5

Sitecore 9.1 .NetCore 2.1 .Net 4.7.1

Below you will find the hello world console app code to talk to xConnect. You pass it a thumbprint and a url and it will try to initialize a connection. The only issue is that with a normal old school console app I connect fine. But in a Core app I get the dreaded The HTTP response was not successful: Unauthorized error. Exact same code. Both in the same admin command prompt.

I run the windows as consoleapp.exe I run the .netcore as dotnet coreconsoleapp.dll

I would not think so, but does core run in an alternate context? If I disable the cert in xConnect, the connect works. So it is definitely that core cannot process the cert properly. I have added code where I reach in the certificate registry and pull the cert, to test permissions and receive no errors on access.

class Program
{
    private static void Main(string[] args)
    {
        MainAsync(args).ConfigureAwait(false).GetAwaiter().GetResult();
        Console.ForegroundColor = ConsoleColor.DarkGreen;
        Console.WriteLine("");
        Console.WriteLine("END OF PROGRAM.");
        Console.ReadKey();
    }

    private static async Task MainAsync(string[] args)
    {
        CertificateHttpClientHandlerModifierOptions options =
        CertificateHttpClientHandlerModifierOptions.Parse("StoreName=My;StoreLocation=LocalMachine;FindType=FindByThumbprint;FindValue=DC7E10DC79E4BA82B5464BA6D56EED3F11CE7692");

        var certificateModifier = new CertificateHttpClientHandlerModifier(options);

        List<IHttpClientModifier> clientModifiers = new List<IHttpClientModifier>();
        var timeoutClientModifier = new TimeoutHttpClientModifier(new TimeSpan(0, 0, 20));
        clientModifiers.Add(timeoutClientModifier);

        var collectionClient = new CollectionWebApiClient(new Uri("https://xconnect/odata"), clientModifiers, new[] { certificateModifier });
        var searchClient = new SearchWebApiClient(new Uri("https://xconnect/odata"), clientModifiers, new[] { certificateModifier });
        var configurationClient = new ConfigurationWebApiClient(new Uri("https://xconnect/configuration"), clientModifiers, new[] { certificateModifier });

        var cfg = new XConnectClientConfiguration(
            new XdbRuntimeModel(CollectionModel.Model), collectionClient, searchClient, configurationClient);

        try
        {
            await cfg.InitializeAsync();

             // Print xConnect if configuration is valid
             var arr = new[]
            {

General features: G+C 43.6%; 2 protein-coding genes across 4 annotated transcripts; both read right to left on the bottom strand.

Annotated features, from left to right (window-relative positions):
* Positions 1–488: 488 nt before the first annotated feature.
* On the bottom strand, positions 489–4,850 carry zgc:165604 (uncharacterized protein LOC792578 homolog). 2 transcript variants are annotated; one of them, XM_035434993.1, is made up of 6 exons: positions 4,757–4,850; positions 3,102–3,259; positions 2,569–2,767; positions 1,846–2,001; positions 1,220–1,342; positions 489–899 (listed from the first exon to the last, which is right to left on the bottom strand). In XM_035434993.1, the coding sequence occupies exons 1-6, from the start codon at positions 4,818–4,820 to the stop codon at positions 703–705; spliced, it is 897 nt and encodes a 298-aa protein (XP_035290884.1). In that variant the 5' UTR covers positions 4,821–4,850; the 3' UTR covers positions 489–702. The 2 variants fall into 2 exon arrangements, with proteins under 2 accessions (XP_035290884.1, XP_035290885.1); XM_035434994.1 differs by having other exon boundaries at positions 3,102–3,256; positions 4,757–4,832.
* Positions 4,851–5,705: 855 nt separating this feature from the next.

@"            ______                                                       __     ",
                    @"           /      \                                                     |  \    ",
                    @" __    __ |  $$$$$$\  ______   _______   _______    ______    _______  _| $$_   ",
                    @"|  \  /  \| $$   \$$ /      \ |       \ |       \  /      \  /       \|   $$ \  ",
                    @"\$$\/  $$| $$      |  $$$$$$\| $$$$$$$\| $$$$$$$\|  $$$$$$\|  $$$$$$$ \$$$$$$   ",
                    @" >$$  $$ | $$   __ | $$  | $$| $$  | $$| $$  | $$| $$    $$| $$        | $$ __  ",
                    @" /  $$$$\ | $$__/  \| $$__/ $$| $$  | $$| $$  | $$| $$$$$$$$| $$_____   | $$|  \",
                    @"|  $$ \$$\ \$$    $$ \$$    $$| $$  | $$| $$  | $$ \$$     \ \$$     \   \$$  $$",
                    @" \$$   \$$  \$$$$$$   \$$$$$$  \$$   \$$ \$$   \$$  \$$$$$$$  \$$$$$$$    \$$$$ "
                };
            Console.WindowWidth = 160;
            foreach (string line in arr)
                Console.WriteLine(line);

        }
        catch (XdbModelConflictException ce)
        {
            Console.WriteLine("ERROR:" + ce.Message);
            return;
        }

        // Initialize a client using the validated configuration
        using (var client = new XConnectClient(cfg))
        {
            try
            {

            }
            catch (XdbExecutionException ex)
            {
                // Deal with exception
            }
        }
    }
}
  • I think .net core 2.1 has a few extra conditions that need to be met (in comparison with framework) for the http stack to send the cert with the request. Does the client cert you want to use have appropriate "key usage" values? This issue report may be of interest: github.com/dotnet/corefx/issues/30483 – George Tucker Jan 21 at 6:48
3

I got back info from Sitecore support on this.

.netCore has different requirements for approved certificates that .NET does. Core requires that the certificate have a "Key Usage" with a value or Digital Signature. You also have to locate this certificate to the personal certificate store on the local user. Not the local machine. This mean you have to have the cert in the Machine local store and Personal local store.

  1. Find a certificate that has key usage = Digital Signature.
  2. Copy the cert to Current User / Personal / Certificates store (this is for .NetCore)
  3. Copy the cert to Machine / Personal / Certificates store (this if for xConnect)
  4. Update the thumbprint in the xConnect /App_Config/AppSettings.config with this new certificate.
  5. Run your .NetCore app.

Alternately and not recommended, you can rem out the thumbprint setting in the xConnect /App_Config/AppSettings.config.

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